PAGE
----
The state of flow is a state upon which an individual is fixated on a particular task. This is achieved when the task in question provides a stimulating challenge for the individual that corresponds to their own skill level when performing said task. When this state is achieved, material and humanly desires become perceptively irrelevant to the individual as they become self consumed with their focus on the task at hand. Flow can be instigated by doing various tasks, from video games to doing the dishes, it is all dependant on the participants level of focus and attenuation with the task.
The image above is the diagram used by Csikszentmihalyi to visually express the dynamics of flow theory. Flow itself is merely an aspect of the diagram, but is seen as the ‘sweet spot’. To achieve flow, as the diagram shows, is the way of having a challenge high enough to encompass your own personal skill level. Anxiety, Worry and Apathy are the states designated on this diagram that govern the player being responsible for their own unhappiness with the task, because their own skill level is too low. Arousal and Boredom govern the mid way point to flow, as Boredom circumvents the individual needing more a challenge and Arousal indicates the need for a higher skill level. Relaxation and Control are on the more ‘happier’ scale of things, which have the player in the driving seat and the challenge being adequate or not enough. Flow thus comes after these and is designated to be the equilibrium between a high skill level, meeting a challenge worthy of it.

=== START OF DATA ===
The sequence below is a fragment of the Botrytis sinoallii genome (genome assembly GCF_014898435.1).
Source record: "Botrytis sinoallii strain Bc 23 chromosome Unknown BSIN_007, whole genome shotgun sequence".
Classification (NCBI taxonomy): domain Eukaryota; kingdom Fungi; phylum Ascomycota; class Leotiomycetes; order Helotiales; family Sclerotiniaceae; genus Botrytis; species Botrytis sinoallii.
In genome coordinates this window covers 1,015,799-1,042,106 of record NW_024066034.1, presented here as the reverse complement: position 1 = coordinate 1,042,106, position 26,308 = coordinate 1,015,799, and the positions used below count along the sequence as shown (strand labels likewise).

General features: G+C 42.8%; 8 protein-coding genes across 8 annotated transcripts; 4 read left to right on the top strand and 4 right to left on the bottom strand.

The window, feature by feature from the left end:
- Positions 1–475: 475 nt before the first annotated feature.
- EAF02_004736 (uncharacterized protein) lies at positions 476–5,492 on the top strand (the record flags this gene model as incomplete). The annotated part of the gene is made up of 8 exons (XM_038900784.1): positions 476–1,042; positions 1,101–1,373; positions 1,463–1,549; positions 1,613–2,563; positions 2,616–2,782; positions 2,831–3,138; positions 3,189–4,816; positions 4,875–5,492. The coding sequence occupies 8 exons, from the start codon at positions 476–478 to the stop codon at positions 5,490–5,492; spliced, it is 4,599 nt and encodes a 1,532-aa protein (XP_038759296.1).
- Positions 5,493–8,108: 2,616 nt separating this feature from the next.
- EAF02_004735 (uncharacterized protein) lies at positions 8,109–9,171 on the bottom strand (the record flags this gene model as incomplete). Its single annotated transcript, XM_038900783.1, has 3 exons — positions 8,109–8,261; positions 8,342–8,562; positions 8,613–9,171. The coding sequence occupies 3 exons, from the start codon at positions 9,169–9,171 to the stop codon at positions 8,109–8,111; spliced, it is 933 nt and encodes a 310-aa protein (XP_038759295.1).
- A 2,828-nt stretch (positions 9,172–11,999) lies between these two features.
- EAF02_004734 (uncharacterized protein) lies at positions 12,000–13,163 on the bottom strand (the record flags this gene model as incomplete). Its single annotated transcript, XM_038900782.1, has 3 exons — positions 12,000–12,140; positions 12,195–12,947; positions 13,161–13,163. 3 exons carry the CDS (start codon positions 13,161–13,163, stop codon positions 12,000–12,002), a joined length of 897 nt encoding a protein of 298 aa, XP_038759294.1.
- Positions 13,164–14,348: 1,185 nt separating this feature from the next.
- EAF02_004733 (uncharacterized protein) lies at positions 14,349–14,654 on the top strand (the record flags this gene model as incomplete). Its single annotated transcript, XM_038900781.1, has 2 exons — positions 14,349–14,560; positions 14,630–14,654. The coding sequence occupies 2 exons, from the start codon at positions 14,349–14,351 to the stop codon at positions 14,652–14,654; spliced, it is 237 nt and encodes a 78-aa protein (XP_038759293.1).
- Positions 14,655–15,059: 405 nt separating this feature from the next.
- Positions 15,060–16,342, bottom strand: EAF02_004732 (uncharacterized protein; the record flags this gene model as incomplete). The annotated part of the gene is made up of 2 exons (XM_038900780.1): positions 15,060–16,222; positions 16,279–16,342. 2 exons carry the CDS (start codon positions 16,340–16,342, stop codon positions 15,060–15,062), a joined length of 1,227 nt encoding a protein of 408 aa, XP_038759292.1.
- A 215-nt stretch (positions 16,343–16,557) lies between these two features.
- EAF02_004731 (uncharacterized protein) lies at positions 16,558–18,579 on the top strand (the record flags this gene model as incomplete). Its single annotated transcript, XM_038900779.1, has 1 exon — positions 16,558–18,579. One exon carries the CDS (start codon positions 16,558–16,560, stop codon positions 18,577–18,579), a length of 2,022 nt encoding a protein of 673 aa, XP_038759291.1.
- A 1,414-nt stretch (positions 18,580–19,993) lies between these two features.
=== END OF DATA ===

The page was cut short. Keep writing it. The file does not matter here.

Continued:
According to Csikszentmihalyi, there are many ways in which we feel flow. Though we might not feel all of them at the same time for flow to occur, they are factors upon which that can happen. These are;
- Goals clearly set out that, whilst provide a considerable challenge, are achievable in the eyes of the individual.
- Strong concentration and focused attention.
- The activity is intrinsically rewarding.
- Feelings of serenity; a loss of feelings and self-consciousness.
- Timelessness; a distorted sense of time; feeling so focused on the present that you lose track of time and passing.
- Immediate feedback.
- Knowing that the task is doable; a balance between skill level and the challenge presented.
- Feelings of personal control over the situation and the outcome.
- Lack of awareness of physical needs.
- Complete focus on the activity itself.
Also, for those interested, a great TED talk by Mihaly on flow being the secret to happiness;
Cherry, K. 2013. Flow – The Psychology of Flow. [online] Available at: http://psychology.about.com/od/PositivePsychology/a/flow.htm [Accessed: 24 October 2013].